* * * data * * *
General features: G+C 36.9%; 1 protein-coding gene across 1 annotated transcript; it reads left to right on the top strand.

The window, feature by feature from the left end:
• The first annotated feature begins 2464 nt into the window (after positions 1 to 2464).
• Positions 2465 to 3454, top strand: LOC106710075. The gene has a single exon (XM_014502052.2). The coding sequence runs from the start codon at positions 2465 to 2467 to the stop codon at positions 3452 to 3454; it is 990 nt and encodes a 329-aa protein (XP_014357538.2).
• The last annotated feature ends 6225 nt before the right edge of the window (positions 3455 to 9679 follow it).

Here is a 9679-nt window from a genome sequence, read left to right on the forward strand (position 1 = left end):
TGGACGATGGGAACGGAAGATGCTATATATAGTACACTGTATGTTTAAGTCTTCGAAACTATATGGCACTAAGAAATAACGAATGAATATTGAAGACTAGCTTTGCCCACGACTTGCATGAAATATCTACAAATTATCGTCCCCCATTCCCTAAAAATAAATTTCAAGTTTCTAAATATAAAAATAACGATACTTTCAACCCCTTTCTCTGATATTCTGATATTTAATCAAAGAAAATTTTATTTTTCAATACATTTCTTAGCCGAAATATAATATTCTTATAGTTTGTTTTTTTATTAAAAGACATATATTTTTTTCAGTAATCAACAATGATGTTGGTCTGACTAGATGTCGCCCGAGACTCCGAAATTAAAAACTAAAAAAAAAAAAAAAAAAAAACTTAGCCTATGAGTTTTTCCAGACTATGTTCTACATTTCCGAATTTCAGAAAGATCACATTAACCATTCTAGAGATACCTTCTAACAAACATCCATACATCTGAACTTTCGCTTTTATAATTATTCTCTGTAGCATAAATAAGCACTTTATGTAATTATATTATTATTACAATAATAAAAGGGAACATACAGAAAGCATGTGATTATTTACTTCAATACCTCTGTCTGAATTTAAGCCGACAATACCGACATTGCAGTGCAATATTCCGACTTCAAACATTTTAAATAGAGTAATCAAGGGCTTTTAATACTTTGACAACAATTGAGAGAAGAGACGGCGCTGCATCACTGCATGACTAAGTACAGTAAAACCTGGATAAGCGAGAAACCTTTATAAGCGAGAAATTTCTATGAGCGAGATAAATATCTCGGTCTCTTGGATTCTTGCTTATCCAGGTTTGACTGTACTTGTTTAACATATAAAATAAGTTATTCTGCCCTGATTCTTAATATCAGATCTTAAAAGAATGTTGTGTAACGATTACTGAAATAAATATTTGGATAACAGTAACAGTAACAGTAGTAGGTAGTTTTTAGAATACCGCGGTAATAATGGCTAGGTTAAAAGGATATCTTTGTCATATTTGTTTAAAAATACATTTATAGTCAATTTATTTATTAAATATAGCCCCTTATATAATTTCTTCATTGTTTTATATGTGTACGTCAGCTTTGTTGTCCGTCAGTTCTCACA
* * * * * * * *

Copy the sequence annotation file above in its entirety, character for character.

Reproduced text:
General features: G+C 36.9%; 1 protein-coding gene across 1 annotated transcript; it reads left to right on the top strand.

The window, feature by feature from the left end:
• The first annotated feature begins 2464 nt into the window (after positions 1 to 2464).
• Positions 2465 to 3454, top strand: LOC106710075. The gene has a single exon (XM_014502052.2). The coding sequence runs from the start codon at positions 2465 to 2467 to the stop codon at positions 3452 to 3454; it is 990 nt and encodes a 329-aa protein (XP_014357538.2).
• The last annotated feature ends 6225 nt before the right edge of the window (positions 3455 to 9679 follow it).

Here is a 9679-nt window from a genome sequence, read left to right on the forward strand (position 1 = left end):
TGGACGATGGGAACGGAAGATGCTATATATAGTACACTGTATGTTTAAGTCTTCGAAACTATATGGCACTAAGAAATAACGAATGAATATTGAAGACTAGCTTTGCCCACGACTTGCATGAAATATCTACAAATTATCGTCCCCCATTCCCTAAAAATAAATTTCAAGTTTCTAAATATAAAAATAACGATACTTTCAACCCCTTTCTCTGATATTCTGATATTTAATCAAAGAAAATTTTATTTTTCAATACATTTCTTAGCCGAAATATAATATTCTTATAGTTTGTTTTTTTATTAAAAGACATATATTTTTTTCAGTAATCAACAATGATGTTGGTCTGACTAGATGTCGCCCGAGACTCCGAAATTAAAAACTAAAAAAAAAAAAAAAAAAAAACTTAGCCTATGAGTTTTTCCAGACTATGTTCTACATTTCCGAATTTCAGAAAGATCACATTAACCATTCTAGAGATACCTTCTAACAAACATCCATACATCTGAACTTTCGCTTTTATAATTATTCTCTGTAGCATAAATAAGCACTTTATGTAATTATATTATTATTACAATAATAAAAGGGAACATACAGAAAGCATGTGATTATTTACTTCAATACCTCTGTCTGAATTTAAGCCGACAATACCGACATTGCAGTGCAATATTCCGACTTCAAACATTTTAAATAGAGTAATCAAGGGCTTTTAATACTTTGACAACAATTGAGAGAAGAGACGGCGCTGCATCACTGCATGACTAAGTACAGTAAAACCTGGATAAGCGAGAAACCTTTATAAGCGAGAAATTTCTATGAGCGAGATAAATATCTCGGTCTCTTGGATTCTTGCTTATCCAGGTTTGACTGTACTTGTTTAACATATAAAATAAGTTATTCTGCCCTGATTCTTAATATCAGATCTTAAAAGAATGTTGTGTAACGATTACTGAAATAAATATTTGGATAACAGTAACAGTAACAGTAGTAGGTAGTTTTTAGAATACCGCGGTAATAATGGCTAGGTTAAAAGGATATCTTTGTCATATTTGTTTAAAAATACATTTATAGTCAATTTATTTATTAAATATAGCCCCTTATATAATTTCTTCATTGTTTTATATGTGTACGTCAGCTTTGTTGTCCGTCAGTTCTCACA